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Against all odds: Advice from Zahra Al-Harazi

Jan 31, 2024

Zahra Al-Harazi

Zahra Al-Harazi

Marry a good man, raise good children, keep a good house, cook good food, uphold a good reputation.

These were the expectations of Zahra Al-Harazi growing up in Uganda and subsequently Yemen. She was never encouraged to “lean in,” use her voice, or climb the corporate ladder. These were not things girls with “good” reputations did. Yet, after observing a lineage where men embraced adventure and challenged conventions, Al-Harazi refused to be confined by societal expectations. Good reputation or not, she had bigger plans.

Today, after overcoming decades of cultural and societal challenges, including surviving two civil wars and navigating patriarchal societies as a driven woman, Al-Harazi is a successful entrepreneur and esteemed leadership expert. In addition to being a full-time mother of three, she has made her mark as a corporate consultant, author, UNICEF Canada Ambassador, and sought-after public speaker, most recently co-founding the knowledge-sharing and skill-building marketplace, Skillit.

Al-Harazi captivated HBA1 students with details of her remarkable journey, as a keynote speaker for the recent Leader Character and Candour Conference, hosted by Ivey’s Ian O. Ihnatowycz Institute for Leadership. The event also included an address from medical trailblazer and diversity and inclusion advocate, Dr. Chika Stacy Oriuwa. Sharing insights on leadership character, Al-Harazi  discussed some crucial traits for embracing a life and leadership journey filled with purpose, laughter, and strength.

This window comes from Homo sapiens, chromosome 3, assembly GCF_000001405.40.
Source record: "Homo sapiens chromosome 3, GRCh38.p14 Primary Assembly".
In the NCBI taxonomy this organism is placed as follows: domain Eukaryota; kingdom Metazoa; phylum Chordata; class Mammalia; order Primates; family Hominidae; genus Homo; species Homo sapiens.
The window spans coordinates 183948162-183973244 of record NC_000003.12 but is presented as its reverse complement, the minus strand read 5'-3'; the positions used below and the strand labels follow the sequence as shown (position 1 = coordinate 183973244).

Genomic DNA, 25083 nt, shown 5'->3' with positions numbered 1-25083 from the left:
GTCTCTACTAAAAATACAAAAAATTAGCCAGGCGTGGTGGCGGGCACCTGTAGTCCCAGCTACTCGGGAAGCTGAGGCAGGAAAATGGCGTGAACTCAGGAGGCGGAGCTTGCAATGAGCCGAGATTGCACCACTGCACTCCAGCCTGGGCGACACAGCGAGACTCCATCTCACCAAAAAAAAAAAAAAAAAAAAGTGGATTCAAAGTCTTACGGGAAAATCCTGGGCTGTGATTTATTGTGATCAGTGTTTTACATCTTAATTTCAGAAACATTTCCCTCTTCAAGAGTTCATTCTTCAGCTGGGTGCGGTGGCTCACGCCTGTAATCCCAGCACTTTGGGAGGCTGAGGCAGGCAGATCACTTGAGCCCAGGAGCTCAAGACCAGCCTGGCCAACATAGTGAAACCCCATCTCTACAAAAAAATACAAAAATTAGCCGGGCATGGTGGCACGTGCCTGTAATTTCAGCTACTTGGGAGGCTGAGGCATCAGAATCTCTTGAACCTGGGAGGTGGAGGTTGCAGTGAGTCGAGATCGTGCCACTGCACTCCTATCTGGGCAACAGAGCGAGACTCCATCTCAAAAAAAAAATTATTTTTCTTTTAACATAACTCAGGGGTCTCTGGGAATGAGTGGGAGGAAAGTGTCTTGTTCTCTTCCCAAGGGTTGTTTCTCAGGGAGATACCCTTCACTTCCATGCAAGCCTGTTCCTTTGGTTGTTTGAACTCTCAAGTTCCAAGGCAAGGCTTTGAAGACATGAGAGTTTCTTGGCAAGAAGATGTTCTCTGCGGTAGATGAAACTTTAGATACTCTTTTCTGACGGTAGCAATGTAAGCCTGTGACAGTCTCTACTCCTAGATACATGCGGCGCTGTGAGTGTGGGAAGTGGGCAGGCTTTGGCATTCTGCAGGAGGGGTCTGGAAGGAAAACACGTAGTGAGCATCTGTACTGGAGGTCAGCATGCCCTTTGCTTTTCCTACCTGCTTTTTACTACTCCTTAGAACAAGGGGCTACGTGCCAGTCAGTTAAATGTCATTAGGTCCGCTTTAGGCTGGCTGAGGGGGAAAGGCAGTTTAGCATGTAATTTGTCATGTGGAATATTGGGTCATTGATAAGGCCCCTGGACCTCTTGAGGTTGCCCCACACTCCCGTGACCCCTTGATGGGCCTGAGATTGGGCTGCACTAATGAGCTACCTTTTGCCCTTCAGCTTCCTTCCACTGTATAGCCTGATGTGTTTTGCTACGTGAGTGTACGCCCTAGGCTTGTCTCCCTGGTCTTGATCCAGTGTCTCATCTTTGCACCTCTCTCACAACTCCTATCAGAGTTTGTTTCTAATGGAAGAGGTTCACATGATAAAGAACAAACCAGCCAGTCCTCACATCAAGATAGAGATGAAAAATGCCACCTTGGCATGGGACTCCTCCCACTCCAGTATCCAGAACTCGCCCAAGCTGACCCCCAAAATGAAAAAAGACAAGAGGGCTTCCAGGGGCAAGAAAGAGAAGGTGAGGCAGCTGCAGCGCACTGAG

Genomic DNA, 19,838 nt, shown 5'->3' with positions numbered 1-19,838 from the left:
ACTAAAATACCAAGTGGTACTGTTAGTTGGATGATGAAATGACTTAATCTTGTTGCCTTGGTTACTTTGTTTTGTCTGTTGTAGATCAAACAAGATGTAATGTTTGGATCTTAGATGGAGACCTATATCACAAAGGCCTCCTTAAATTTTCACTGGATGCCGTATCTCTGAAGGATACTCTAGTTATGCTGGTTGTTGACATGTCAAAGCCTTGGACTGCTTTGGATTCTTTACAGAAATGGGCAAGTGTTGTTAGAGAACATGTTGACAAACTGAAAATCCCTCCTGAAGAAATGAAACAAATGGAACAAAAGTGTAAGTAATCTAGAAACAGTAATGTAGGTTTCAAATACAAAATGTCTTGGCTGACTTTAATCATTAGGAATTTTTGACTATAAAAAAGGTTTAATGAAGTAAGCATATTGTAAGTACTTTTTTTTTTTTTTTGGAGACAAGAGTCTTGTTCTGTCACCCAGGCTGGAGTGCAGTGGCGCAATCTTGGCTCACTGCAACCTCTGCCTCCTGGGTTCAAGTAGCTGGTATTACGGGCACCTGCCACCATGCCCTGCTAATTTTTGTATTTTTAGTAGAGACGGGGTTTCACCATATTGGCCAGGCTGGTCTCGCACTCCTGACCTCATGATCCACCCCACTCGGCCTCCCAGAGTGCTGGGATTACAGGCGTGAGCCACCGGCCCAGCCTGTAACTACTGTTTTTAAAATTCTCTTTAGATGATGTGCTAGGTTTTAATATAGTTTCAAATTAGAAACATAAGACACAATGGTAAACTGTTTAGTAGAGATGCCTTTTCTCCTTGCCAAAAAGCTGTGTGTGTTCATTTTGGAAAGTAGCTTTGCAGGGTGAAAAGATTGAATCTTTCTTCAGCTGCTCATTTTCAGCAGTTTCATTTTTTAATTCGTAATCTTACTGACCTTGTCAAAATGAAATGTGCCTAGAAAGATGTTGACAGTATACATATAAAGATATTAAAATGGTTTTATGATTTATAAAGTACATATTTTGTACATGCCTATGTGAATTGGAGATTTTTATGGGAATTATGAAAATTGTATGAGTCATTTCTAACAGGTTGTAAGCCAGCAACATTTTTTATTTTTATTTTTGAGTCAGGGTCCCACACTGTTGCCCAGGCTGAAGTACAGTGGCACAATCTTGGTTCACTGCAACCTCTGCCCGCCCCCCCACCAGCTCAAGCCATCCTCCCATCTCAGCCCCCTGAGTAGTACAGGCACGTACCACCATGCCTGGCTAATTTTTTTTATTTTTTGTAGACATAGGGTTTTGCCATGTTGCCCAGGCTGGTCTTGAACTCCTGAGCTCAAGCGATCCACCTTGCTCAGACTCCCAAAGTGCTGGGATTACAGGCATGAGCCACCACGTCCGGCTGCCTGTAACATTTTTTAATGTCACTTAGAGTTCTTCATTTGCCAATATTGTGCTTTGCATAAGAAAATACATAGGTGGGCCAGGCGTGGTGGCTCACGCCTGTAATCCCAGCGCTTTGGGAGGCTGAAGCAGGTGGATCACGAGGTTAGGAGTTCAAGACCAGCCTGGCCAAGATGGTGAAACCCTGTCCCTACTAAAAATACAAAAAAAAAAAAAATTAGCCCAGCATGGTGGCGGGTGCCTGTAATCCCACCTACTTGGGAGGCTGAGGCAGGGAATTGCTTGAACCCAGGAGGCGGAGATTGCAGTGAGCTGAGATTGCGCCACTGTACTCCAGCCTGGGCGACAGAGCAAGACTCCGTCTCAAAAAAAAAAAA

It takes hunger

Hunger is not an elegant term, but it helped Al-Harazi to obtain her goals. Drawing inspiration from her grandfather and father, she recalls having a persistent hunger during her formative years to achieve something meaningful in life.

She told how hunger prompted her family to relocate to Uganda, where they experienced remarkable, but short-lived success. Soon after arriving, Africa plunged into civil war, compelling them to flee to Yemen with a mere seven shillings.

“Hunger will drive you past your challenges, your setbacks, and your fears. It will drive you into your success, into reward, into change, and into realizing your dreams.”

It takes grit

While living with her extended family in Yemen, Al-Harazi witnessed grit firsthand through her mother – one of the first women to drive and work in Yemen. After securing a secretary position at the American Embassy, her mother even persuaded the American Ambassador to grant Al-Harazi a scholarship to the international school, attended by affluent children. 

“Recent studies have found that grit plays a more important role than anything else in achieving goals.”

It takes resilience